Gold: Cheap as Chips? - 18 August 2008
THE SHARP DROP in world Gold Prices starting in late July has now knocked the cost of physical metal almost 25% off its record top of mid-March.
That level – just around $750 per ounce – also happens to sit right where the uptrend starting in Sept. 2005 now lies. Meaning, for technical analysts at least, either a test (and perhaps collapse) of the bull market...or a screaming opportunity to Buy Gold on the cheap.
Whichever way prices now move from here, however, it's worth considering the typical shape of a year in the life of the Gold Market.
As this chart shows – swapping the Dollar for British Pounds Sterling, to remove the impact of the Dollar's 30% drop on the foreign exchanges – the past 10 years have seen the Gold Price follow a clear and regular pattern.
There have been exceptions, of course – most notably 2003 and 2006 – when the "summer lull" that followed a sharp rise failed to match those high prices again by late-autumn.
But in the main, and with a near-tedious rhythm, the price of Gold has risen in spring, slipped back or steadied in summer, and then enjoyed very much sharper gains once more, before the next year really gets started. This pattern holds true, but with a greater accent on the summer lull, for the entire post-Gold Standard period starting in 1971.
FULL DISCLOSURE: There are no guarantees this shape could be repeated this year. With the Gold Price falling so far, so fast, from its recent all-time record highs, sentiment amongst professional and institutional traders has clearly turned against the metal.
Gold Buying by the world's No.1 buyers, meantime, has indeed collapsed, with imports to India dropping by 47% in the first half of 2008 from the same period last year. Indian gold buyers tend to account for the surge in physical buying seen during the autumn, as their festival season culminates in Diwali, the "festival of lights".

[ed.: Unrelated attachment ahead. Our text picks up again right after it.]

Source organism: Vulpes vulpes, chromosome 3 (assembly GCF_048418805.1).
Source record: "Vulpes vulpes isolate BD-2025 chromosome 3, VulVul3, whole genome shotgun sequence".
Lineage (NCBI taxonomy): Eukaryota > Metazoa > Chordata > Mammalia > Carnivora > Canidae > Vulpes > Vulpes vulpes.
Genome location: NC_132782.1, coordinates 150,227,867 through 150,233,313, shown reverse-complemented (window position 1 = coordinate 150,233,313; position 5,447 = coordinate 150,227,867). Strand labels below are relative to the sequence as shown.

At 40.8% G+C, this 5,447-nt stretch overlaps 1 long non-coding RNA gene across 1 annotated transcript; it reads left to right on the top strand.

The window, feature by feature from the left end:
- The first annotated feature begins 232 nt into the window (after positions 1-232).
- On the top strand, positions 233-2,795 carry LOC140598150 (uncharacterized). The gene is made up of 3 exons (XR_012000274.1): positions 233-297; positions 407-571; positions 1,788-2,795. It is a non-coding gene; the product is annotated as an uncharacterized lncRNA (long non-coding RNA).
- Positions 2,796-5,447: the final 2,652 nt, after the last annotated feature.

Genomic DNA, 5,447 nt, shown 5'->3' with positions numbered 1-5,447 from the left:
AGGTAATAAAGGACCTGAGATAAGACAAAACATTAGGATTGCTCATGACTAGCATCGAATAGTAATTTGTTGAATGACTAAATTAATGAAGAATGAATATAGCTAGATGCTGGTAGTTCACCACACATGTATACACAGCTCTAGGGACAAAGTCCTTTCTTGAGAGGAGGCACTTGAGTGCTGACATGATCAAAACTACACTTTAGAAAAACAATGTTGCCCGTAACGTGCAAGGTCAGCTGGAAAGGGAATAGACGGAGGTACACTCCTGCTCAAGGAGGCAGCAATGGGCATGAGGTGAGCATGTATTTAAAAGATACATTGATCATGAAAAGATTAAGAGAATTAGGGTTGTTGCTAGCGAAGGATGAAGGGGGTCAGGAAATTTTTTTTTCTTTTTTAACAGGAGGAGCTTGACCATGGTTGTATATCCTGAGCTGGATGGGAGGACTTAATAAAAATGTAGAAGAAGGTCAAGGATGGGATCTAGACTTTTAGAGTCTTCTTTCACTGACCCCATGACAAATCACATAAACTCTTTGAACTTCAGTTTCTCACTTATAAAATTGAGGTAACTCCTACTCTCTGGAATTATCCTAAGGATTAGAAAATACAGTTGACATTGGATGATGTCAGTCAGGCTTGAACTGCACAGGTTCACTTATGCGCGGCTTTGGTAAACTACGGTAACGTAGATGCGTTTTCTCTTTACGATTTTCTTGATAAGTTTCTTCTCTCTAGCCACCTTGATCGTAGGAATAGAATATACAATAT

Diwali falls at the end of October this year. Reports out of India say the recent sharp falls in Gold Prices has already led to strong investment and jewelry demand. And here in the West, the economic background remains very bullish for Gold – at least according to history.
US interest rates now lag inflation in the cost of living by more than 3%. A mountain of leveraged debt still teeters above Manhattan and the City of London. Government debt is rising worldwide, with a true "monetization" of bad loans at Freddie Mac and Fannie Mae now only a few weeks or months away.
If you thought about Buying Gold but were deterred by this spring's sudden high prices, it may be worth noting that the Case for Gold remains as it was. Too much debt, plus too much inflation, threatens to destroy the value of savings and wealth held in paper (whether in bonds, cash or equities). Physical gold, in sharp contrast, cannot be created at will. Owned outright – in your name alone – it's also no one else's liability or promise to pay.
Professional gold bars, stored securely and at very low cost in – say – Zurich, Switzerland, also represent one of the world's deepest and most liquid capital markets. That's simply not true of Gold Coins.
Adrian Ash runs the research desk at BullionVault, the physical gold and silver market for private investors online. Formerly head of editorial at London's top publisher of private-investment advice, Adrian Ash was City correspondent for The Daily Reckoning from 2003 to 2008, and is now a regular contributor to many leading analysis sites including Forbes and a regular guest on BBC national and international radio and television news. Adrian's views on the gold market have been sought by the Financial Times and Economist magazine in London; CNBC, Bloomberg and TheStreet.com in New York; Germany's Der Stern and FT Deutschland; Italy's Il Sole 24 Ore, and many other respected finance publications.